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Is the groundwater that we in Southern Maryland depend upon a renewable natural resource?

A recent study by the U.S. Geological Survey in the Hydrogeology Journal indicates that it might not be. This study indicates that our groundwater, especially that in the Patapsco aquifer, is ancient and was deposited hundreds of thousands years ago not recently as we have long assumed.

Furthermore, it reveals that our modern water usage is tapping groundwater that accumulated in the aquifer over multiple climate cycles and in turn is recharging very slowly.

To be noted, the Patapsco aquifer is the aquifer that we in Charles County are becoming increasingly dependent upon for our water supply.

Also, to be noted, an earlier study of the Aquia aquifer in Southern Maryland revealed its groundwater to be thousands of years old. The more recent USGS study reveals the groundwater in the Patapsco aquifer to be even older and points out that the water age in our aquifers increases with depth.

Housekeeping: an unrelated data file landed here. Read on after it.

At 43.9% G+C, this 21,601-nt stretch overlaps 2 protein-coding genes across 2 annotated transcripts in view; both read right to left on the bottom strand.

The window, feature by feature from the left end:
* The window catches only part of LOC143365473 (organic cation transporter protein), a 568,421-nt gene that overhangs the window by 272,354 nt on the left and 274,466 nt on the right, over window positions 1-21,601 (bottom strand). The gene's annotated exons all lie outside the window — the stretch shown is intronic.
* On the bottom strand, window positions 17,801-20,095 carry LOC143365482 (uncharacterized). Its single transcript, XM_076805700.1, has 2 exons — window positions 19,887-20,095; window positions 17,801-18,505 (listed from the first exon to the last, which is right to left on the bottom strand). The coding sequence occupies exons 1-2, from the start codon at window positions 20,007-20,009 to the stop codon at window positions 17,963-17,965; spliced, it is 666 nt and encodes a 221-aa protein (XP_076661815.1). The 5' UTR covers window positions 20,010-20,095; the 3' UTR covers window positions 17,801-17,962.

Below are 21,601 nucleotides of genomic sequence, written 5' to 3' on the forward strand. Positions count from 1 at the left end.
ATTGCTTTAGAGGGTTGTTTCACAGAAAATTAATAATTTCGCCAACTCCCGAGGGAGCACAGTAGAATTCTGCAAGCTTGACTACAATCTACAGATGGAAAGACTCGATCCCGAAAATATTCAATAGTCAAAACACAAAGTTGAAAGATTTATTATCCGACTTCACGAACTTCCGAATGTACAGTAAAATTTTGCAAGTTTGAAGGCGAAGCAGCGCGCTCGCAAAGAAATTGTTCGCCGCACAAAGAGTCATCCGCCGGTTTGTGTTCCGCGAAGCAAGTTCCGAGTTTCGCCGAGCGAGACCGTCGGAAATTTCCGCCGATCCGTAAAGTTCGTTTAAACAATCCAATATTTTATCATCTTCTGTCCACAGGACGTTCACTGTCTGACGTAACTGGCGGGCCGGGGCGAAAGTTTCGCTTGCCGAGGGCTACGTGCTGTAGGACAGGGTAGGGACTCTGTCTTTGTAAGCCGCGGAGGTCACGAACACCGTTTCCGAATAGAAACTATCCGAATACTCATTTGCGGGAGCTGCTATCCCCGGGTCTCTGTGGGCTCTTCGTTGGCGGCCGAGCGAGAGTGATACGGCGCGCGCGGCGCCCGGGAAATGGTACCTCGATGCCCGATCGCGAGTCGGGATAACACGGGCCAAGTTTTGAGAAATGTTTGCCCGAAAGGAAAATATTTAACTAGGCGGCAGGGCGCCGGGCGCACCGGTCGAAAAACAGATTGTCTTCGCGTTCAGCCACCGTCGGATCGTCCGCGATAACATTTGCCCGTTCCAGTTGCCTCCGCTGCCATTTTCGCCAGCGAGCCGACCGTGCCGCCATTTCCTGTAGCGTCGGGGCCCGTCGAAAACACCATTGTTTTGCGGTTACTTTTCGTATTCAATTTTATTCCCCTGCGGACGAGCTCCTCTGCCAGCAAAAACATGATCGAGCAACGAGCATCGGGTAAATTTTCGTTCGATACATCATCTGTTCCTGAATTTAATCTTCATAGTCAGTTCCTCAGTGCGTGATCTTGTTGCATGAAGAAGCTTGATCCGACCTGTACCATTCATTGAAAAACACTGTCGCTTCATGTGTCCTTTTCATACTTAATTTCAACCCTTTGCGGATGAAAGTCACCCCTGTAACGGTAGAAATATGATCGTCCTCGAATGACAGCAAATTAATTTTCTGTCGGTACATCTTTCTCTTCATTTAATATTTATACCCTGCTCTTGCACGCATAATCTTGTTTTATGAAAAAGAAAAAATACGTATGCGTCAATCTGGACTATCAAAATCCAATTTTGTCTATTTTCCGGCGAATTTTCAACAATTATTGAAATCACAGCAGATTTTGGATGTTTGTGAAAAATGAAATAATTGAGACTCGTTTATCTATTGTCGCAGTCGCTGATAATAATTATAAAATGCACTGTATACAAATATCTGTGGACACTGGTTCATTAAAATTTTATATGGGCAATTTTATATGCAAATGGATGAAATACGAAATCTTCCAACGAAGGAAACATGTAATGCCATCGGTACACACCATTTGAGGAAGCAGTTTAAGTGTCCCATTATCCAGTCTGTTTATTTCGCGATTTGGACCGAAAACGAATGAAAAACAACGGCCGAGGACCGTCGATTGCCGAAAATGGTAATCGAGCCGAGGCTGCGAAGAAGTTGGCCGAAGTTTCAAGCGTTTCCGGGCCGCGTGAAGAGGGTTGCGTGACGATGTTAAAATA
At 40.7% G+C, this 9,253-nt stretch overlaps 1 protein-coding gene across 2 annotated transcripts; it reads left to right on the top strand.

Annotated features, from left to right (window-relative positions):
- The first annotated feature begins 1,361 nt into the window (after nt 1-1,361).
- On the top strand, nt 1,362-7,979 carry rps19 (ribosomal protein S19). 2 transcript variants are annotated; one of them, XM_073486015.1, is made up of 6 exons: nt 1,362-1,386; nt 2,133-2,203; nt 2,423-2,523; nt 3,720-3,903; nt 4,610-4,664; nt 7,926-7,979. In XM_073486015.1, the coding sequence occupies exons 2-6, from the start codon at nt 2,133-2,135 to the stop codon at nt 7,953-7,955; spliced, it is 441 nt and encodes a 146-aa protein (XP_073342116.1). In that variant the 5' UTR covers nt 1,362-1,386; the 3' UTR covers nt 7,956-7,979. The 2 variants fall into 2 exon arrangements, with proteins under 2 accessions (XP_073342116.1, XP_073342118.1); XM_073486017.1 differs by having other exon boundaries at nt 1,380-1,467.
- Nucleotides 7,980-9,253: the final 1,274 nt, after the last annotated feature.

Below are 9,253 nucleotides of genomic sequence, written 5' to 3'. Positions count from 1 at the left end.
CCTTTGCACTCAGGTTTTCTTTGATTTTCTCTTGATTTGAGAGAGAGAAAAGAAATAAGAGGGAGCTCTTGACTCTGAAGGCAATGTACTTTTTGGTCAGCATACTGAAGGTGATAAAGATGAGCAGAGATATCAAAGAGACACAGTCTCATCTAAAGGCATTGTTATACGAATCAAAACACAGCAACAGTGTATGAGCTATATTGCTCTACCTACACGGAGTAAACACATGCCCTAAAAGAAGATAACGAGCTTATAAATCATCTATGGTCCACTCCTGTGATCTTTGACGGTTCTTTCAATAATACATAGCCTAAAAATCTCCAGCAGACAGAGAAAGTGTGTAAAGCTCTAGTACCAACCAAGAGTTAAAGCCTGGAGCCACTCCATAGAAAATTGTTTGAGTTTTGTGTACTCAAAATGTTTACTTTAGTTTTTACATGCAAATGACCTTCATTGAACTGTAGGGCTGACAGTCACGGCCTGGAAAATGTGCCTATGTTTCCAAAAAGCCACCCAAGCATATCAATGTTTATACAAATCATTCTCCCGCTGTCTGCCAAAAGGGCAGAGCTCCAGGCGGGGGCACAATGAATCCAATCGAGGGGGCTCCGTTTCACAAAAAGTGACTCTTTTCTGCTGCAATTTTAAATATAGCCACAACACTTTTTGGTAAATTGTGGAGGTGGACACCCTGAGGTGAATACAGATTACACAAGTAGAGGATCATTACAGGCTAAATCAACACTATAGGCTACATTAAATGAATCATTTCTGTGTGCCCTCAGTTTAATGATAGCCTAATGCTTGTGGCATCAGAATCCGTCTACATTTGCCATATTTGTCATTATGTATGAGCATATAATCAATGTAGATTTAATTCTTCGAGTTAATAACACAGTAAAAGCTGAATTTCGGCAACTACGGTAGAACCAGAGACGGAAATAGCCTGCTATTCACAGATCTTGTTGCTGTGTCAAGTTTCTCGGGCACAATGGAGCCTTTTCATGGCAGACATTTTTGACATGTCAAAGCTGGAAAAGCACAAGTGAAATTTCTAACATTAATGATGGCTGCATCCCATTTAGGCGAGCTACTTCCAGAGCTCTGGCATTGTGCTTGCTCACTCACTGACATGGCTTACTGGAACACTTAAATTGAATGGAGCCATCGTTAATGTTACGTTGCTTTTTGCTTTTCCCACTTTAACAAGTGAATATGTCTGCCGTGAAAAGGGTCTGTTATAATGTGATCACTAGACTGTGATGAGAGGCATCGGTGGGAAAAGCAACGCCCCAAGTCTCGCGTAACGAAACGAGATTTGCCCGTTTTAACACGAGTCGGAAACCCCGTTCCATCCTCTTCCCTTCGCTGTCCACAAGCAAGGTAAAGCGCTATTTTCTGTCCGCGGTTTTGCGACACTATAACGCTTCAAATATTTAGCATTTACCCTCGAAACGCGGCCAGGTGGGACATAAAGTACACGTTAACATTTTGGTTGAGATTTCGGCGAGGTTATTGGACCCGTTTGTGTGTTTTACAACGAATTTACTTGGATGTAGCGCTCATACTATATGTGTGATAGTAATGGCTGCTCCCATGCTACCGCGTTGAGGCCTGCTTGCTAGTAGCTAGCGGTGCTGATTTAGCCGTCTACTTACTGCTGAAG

The study concludes that our groundwater is not renewable in human life spans. This is a startling conclusion and one our planners need to become aware of.

Charles Countyís population and water demand are increasing, and it is projected that this will continue for the next several decades. Notably, this projected growth and increasing water demand is anticipated to be far in excess of that of our neighbors in St Maryís and Calvert counties.

Already, we are one of Marylandís largest users of groundwater. How long can this continue?

Arthur F. Krueger, Accokeek